Are you ever inspired by your travels?

Yes, but more by the people or the factories that I see. More recently, we did go around South America and it was very inspirational to see the museums and the artefacts and the culture, you don’t really learn much about the Spanish or Native American experience in English schools.

I don’t think the influence of travel is literal. I mean, people ask me whether I’m inspired by where I’m born, saying “Ooh, I can see the North African over here, the geometric lines is definitely North African” but honestly, I remember camels, and I’m not sure how much camel-related stuff I’ve got in my work; it’s not like I’ll take something from my travel and put it in a collection like a fashion designer wanting to do a “Marrakech feeling” this season. It’s not like that, but travel broadens the mind for sure, and ultimately gives you a sense of context and how people use things in different ways, how they react to different colours and smells.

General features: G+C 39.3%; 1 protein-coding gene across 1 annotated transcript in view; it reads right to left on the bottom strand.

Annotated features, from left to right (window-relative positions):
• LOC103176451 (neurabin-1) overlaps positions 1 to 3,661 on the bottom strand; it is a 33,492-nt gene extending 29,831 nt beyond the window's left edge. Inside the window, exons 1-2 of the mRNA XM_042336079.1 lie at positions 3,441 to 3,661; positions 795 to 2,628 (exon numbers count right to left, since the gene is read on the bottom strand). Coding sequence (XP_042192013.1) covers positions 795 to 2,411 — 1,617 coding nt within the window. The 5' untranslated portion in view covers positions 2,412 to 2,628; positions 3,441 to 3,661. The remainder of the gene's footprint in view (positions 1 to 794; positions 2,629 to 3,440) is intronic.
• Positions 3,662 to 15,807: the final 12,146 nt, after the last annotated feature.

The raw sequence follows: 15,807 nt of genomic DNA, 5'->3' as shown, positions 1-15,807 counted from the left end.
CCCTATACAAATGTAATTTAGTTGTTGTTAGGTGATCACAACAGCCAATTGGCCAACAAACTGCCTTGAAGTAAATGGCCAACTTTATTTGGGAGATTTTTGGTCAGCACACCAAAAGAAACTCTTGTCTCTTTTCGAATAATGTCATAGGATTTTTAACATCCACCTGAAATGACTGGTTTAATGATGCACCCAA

How do you typically organise your thoughts for a new design? Do you focus on the room? Function?

Oh no, I’m more chaos theory. I tend to find a pattern emerging out of a few things which I think are interesting, but I don’t think I draw from a specific theme or from my travels, unless that’s from a factory visit, which is still a very influential way of moving to the next step, where I learn what’s possible to make. It could be a new technology, or a misuse of existing technology, it doesn’t need to be new, but you need to think of new technique or fresher ways of doing something people have been doing for many years.

Tom Dixon - Top Pendant Lamp

Do you use a lot of digital work in your day-to-day?

We already do use digital technologies. Take these pendant lamps: the patterns are created digitally, the process is then digitally etched, and the models where we draw up these lamps are parametric as well. We’ll make 300 of that lamp, but we can just distort the lamp and make a new version of it, because of the models that generated that lamp — each panel, each corner is tweakable. That overlap between digital and craft is what’s going on now. And it gives many more designers access to quite high industry, high technology tools, which previously was impossible to manipulate as a young fresh designer like me.